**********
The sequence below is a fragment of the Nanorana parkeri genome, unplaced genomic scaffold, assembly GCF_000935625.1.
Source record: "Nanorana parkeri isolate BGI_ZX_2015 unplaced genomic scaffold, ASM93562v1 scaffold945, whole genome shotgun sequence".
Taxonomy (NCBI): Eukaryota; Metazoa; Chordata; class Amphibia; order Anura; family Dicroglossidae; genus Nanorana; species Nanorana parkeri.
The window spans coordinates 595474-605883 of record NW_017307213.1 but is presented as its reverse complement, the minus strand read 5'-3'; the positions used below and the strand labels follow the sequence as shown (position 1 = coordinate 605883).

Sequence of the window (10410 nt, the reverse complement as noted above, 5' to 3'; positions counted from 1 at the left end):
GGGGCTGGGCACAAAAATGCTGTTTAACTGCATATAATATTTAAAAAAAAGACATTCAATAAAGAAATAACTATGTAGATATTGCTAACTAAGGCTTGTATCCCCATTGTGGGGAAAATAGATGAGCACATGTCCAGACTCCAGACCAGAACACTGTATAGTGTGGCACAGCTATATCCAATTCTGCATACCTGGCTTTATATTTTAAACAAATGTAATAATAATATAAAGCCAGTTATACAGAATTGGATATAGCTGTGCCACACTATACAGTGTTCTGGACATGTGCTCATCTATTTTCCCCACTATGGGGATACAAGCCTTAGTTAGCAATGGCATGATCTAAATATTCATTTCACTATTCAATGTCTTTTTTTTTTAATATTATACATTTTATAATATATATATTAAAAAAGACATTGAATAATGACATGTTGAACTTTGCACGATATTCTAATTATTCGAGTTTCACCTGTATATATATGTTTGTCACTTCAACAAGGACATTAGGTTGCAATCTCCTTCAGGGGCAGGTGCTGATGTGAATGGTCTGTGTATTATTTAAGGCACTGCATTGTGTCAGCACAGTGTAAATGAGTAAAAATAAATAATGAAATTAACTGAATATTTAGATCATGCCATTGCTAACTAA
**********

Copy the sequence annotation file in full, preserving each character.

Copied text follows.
The sequence below is a fragment of the Nanorana parkeri genome, unplaced genomic scaffold, assembly GCF_000935625.1.
Source record: "Nanorana parkeri isolate BGI_ZX_2015 unplaced genomic scaffold, ASM93562v1 scaffold945, whole genome shotgun sequence".
Taxonomy (NCBI): Eukaryota; Metazoa; Chordata; class Amphibia; order Anura; family Dicroglossidae; genus Nanorana; species Nanorana parkeri.
The window spans coordinates 595474-605883 of record NW_017307213.1 but is presented as its reverse complement, the minus strand read 5'-3'; the positions used below and the strand labels follow the sequence as shown (position 1 = coordinate 605883).

Sequence of the window (10410 nt, the reverse complement as noted above, 5' to 3'; positions counted from 1 at the left end):
GGGGCTGGGCACAAAAATGCTGTTTAACTGCATATAATATTTAAAAAAAAGACATTCAATAAAGAAATAACTATGTAGATATTGCTAACTAAGGCTTGTATCCCCATTGTGGGGAAAATAGATGAGCACATGTCCAGACTCCAGACCAGAACACTGTATAGTGTGGCACAGCTATATCCAATTCTGCATACCTGGCTTTATATTTTAAACAAATGTAATAATAATATAAAGCCAGTTATACAGAATTGGATATAGCTGTGCCACACTATACAGTGTTCTGGACATGTGCTCATCTATTTTCCCCACTATGGGGATACAAGCCTTAGTTAGCAATGGCATGATCTAAATATTCATTTCACTATTCAATGTCTTTTTTTTTTAATATTATACATTTTATAATATATATATTAAAAAAGACATTGAATAATGACATGTTGAACTTTGCACGATATTCTAATTATTCGAGTTTCACCTGTATATATATGTTTGTCACTTCAACAAGGACATTAGGTTGCAATCTCCTTCAGGGGCAGGTGCTGATGTGAATGGTCTGTGTATTATTTAAGGCACTGCATTGTGTCAGCACAGTGTAAATGAGTAAAAATAAATAATGAAATTAACTGAATATTTAGATCATGCCATTGCTAACTAA